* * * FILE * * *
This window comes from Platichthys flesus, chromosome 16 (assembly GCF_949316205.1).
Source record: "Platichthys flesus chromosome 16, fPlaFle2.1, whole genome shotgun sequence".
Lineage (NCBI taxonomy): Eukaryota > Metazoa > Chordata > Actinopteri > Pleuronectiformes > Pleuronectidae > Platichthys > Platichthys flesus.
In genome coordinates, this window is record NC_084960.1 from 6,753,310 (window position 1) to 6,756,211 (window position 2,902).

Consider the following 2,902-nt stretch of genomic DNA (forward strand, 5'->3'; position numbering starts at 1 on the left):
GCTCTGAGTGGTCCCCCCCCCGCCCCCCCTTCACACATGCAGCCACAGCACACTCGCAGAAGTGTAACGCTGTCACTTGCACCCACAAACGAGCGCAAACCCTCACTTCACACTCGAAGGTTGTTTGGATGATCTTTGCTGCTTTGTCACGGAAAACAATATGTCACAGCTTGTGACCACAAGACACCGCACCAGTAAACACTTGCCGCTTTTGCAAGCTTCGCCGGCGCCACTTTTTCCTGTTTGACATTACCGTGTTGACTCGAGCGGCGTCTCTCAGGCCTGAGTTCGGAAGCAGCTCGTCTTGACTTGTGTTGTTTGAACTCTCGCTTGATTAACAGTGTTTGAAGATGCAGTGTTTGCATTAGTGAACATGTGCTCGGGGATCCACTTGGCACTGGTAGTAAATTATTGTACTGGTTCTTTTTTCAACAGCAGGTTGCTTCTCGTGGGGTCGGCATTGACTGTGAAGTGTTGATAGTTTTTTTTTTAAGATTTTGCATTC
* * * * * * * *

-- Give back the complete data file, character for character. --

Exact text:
This window comes from Platichthys flesus, chromosome 16 (assembly GCF_949316205.1).
Source record: "Platichthys flesus chromosome 16, fPlaFle2.1, whole genome shotgun sequence".
Lineage (NCBI taxonomy): Eukaryota > Metazoa > Chordata > Actinopteri > Pleuronectiformes > Pleuronectidae > Platichthys > Platichthys flesus.
In genome coordinates, this window is record NC_084960.1 from 6,753,310 (window position 1) to 6,756,211 (window position 2,902).

Consider the following 2,902-nt stretch of genomic DNA (forward strand, 5'->3'; position numbering starts at 1 on the left):
GCTCTGAGTGGTCCCCCCCCCGCCCCCCCTTCACACATGCAGCCACAGCACACTCGCAGAAGTGTAACGCTGTCACTTGCACCCACAAACGAGCGCAAACCCTCACTTCACACTCGAAGGTTGTTTGGATGATCTTTGCTGCTTTGTCACGGAAAACAATATGTCACAGCTTGTGACCACAAGACACCGCACCAGTAAACACTTGCCGCTTTTGCAAGCTTCGCCGGCGCCACTTTTTCCTGTTTGACATTACCGTGTTGACTCGAGCGGCGTCTCTCAGGCCTGAGTTCGGAAGCAGCTCGTCTTGACTTGTGTTGTTTGAACTCTCGCTTGATTAACAGTGTTTGAAGATGCAGTGTTTGCATTAGTGAACATGTGCTCGGGGATCCACTTGGCACTGGTAGTAAATTATTGTACTGGTTCTTTTTTCAACAGCAGGTTGCTTCTCGTGGGGTCGGCATTGACTGTGAAGTGTTGATAGTTTTTTTTTTAAGATTTTGCATTC